>>>> of passing the shared secret directly.
>>>> This is also not very user-friendly.  Post-revert, an end-user must know
>>>> whether any particular cloud tool uses the EC2 API or the OpenStack API, so
>>>> that they can enter in the correct pair of credentials.  That doesn't seem
>>>> like a good idea; I think there should be one set of credentials.
>>>> There is some discussion about the idea of having the api_key be
>>>> user-friendly.  I don't think it buys us anything, because the api_secret is
>>>> still going to be un-friendly, but I have no objection as long as it is does
>>>> in a way that does not break existing users of the EC2 API.
>>>> I propose that:
>>>>  (1) the OpenStack API and EC2 credentials should be the same as each
>>>> other (whatever they are) for the sake of our collective sanity and
>>>>  (2) we have to change the current configuration anyway for security
>>>> reasons.
>>>>  (3) We should not change the EC2 credentials, because we've shipped the
>>>> EC2 API and our users have an expectation that we won't break them without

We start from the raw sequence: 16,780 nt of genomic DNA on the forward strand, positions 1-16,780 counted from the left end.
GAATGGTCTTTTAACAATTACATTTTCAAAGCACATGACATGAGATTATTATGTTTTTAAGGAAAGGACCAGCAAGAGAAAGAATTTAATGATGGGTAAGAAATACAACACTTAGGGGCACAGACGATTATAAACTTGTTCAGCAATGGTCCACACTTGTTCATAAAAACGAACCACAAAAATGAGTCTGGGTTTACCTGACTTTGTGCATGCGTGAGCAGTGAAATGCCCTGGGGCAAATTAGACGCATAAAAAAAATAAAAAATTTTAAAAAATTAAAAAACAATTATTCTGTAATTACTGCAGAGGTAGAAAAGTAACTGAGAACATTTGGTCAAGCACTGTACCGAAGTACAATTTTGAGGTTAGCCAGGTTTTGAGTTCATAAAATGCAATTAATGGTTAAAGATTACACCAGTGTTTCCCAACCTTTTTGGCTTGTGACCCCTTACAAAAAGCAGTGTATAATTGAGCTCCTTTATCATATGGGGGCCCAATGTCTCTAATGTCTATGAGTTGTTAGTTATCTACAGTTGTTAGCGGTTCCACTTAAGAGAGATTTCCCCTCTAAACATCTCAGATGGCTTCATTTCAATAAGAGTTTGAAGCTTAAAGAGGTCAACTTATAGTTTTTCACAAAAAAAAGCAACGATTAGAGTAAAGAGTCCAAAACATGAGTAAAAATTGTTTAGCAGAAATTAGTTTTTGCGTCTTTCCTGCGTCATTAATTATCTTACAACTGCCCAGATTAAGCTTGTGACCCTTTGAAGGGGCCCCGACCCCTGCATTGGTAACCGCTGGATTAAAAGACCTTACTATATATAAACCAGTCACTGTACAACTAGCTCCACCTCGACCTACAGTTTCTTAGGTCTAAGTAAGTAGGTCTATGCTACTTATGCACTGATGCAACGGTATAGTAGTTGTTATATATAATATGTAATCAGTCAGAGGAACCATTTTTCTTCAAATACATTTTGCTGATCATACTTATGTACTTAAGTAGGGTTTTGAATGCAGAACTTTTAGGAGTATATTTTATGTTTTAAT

>>>> good reason, so
>>>>  (4) we must change the credentials for users of the (non-shipped)
>>>> OpenStack API.
>>>> Estimated user impact: I believe there are two people that will be
>>>> affected, and it will take them ~1 minute each, so total impact ~2 minutes.
>>>> The longer we delay fixing this, the more people we break and the bigger
>>>> the impact.  It seems that we have no choice but to do a
>>>> non-backwards-compatible authentication change, but I believe this is OK at
>>>> the moment because the OpenStack API is not yet stable/released - i.e. we
>>>> can still make fixes without worrying about backwards compatibility shims.
>>>> We're not in "The Old New Thing" land yet :-)
>>>> As an aside, I am very unhappy about the way this revert was pushed
>>>> through by Rackspace team-members, seemingly without much consideration of
>>>> alternatives.  Perhaps we should consider changing from needing two
>>>> core-approves, to needing one Rackspace core-approve and one non-Rackspace
>>>> core-approve.
>>>> Justin